When the Commute Is Worth the Carbon

Where we work affects our carbon footprints — and the commute itself may have a smaller impact than many assume.

A person sitting at a table with a laptop.
American Physical Therapy Association Headquarters, Alexandria, Virginia

Since the pandemic’s early days, when global cities paused and remote work became widespread, the discussion on returning to the office has persisted. Now, over three years later, with offices reopened to varying degrees, the debate continues.

The Gensler Research Institute has consistently studied the pandemic’s impact on work, revealing a persistent concern for organizations and cities: the commute.

Many workers, when asked about what they missed least about going to work, cited the commute. This interstitial space between work and home became less significant as remote work became the norm. Today, the commute remains a significant barrier to higher office attendance. Workers believe they should be in the office three or more days per week for maximum productivity, yet actual attendance hovers around 50%.

The commute has attracted attention not only from workers but also from those focused on environmental sustainability. Recent studies suggest up to a 54% decrease in carbon emissions by increasing remote work, saving emissions associated with commuting and office use. Prior research by the International Energy Agency (IEA) reached a similar conclusion.

These studies are, of course, right in one regard — commuting emits carbon, particularly if going to work means driving a gas-powered vehicle.

Still, the most significant workday contributor to carbon emissions is buildings, through the energy used to operate devices and condition our living and working spaces. A pilot analysis by the Gensler Research Institute that studied the carbon intensity of home and office work discovered that that the carbon emissions from the commute may matter less than we think.

The missing piece in the discussion equation is our homes. A significant portion of a city’s square footage is residential, and conditioning these homes during the workday emits mass amounts of carbon. Proponents of remote work tend to focus on reduced commuting and office emissions as a win-win, but our homes are not a fixed cost.


Setting a home’s thermostat into a wider temperature range during the day can reduce energy usage by 30%; turning the thermostat off if the space is entirely unoccupied can reduce energy usage by 60%. A reduction of that scale, for many, would save more carbon than the added emissions of both commuting and working from an office.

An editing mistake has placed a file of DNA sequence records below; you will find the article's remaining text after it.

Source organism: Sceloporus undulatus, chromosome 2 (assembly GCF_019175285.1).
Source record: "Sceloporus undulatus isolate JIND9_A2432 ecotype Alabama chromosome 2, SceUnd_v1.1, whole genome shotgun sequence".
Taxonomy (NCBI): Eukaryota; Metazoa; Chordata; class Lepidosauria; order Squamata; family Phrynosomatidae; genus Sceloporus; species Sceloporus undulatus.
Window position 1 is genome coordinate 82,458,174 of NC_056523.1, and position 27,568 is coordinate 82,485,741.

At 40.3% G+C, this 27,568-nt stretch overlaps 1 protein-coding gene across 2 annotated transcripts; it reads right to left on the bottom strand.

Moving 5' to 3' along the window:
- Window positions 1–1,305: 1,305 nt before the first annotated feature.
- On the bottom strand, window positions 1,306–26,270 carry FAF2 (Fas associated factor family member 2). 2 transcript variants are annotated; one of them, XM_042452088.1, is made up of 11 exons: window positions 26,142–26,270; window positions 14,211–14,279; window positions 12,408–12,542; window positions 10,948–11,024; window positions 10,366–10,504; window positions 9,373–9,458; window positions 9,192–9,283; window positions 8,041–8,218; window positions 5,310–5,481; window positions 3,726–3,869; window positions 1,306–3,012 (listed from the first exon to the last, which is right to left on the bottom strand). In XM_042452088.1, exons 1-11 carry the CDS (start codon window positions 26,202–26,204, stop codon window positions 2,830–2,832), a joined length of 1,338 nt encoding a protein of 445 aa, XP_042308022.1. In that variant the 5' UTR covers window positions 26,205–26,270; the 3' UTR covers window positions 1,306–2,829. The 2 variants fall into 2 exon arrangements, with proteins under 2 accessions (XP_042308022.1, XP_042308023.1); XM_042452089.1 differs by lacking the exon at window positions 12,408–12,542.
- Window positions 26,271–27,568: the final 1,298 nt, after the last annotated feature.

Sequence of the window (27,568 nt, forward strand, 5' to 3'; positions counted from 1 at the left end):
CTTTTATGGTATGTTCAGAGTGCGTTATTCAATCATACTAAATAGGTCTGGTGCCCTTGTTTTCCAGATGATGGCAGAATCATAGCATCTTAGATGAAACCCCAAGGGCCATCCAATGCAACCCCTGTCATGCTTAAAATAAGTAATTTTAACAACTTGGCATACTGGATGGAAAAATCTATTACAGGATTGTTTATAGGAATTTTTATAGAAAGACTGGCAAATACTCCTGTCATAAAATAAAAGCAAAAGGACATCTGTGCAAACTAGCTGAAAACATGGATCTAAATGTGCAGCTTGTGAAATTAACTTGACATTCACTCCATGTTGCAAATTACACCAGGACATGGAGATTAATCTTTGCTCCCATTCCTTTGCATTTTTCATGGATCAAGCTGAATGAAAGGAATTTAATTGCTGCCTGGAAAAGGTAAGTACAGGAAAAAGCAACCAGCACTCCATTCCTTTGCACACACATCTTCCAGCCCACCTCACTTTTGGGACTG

Reducing home energy use during the workday can offset considerable emissions, potentially saving more carbon than the added emissions of commuting and working in an office.

Taken by itself, a full office is far more energy efficient than the home. This is largely because of the square footage occupied per person. The average person working from home requires between 650-1,000 square feet of conditioned space. Comparatively, office workers require only 150-250 square feet of conditioned space. This results in far less energy use per worker. Working from the office will increase carbon if emissions in each space are fixed. However, the potential for aggressive home energy use reductions during the workday makes the office the ideal location for low-carbon work.


While the return to office question is highly complex and requires considering productivity, well-being, and other key factors, it is essential to not quickly blame the commute for carbon footprints when the greatest carbon savings could come from an empty home.

A person walking up a flight of stairs.
The Carbon Footprint of Work
How does our work environment contribute to individual carbon footprints?

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Jacob Plotkin
Jacob is a research communication strategist for the Gensler Research Institute. His professional focus is on the environmental and climate impact of cities. Contact him at .
Rives Taylor
Rives co-directs Gensler’s global Design Resilience practice focused on sustainable design, and is the global Resilience lead for the Gensler Research Institute. He is a principal and a recognized global expert in resilient, high-performance, and sustainable design, and has served as a faculty member at Rice University and the University of Houston for 30 years. Rives is based in Houston. Contact him at .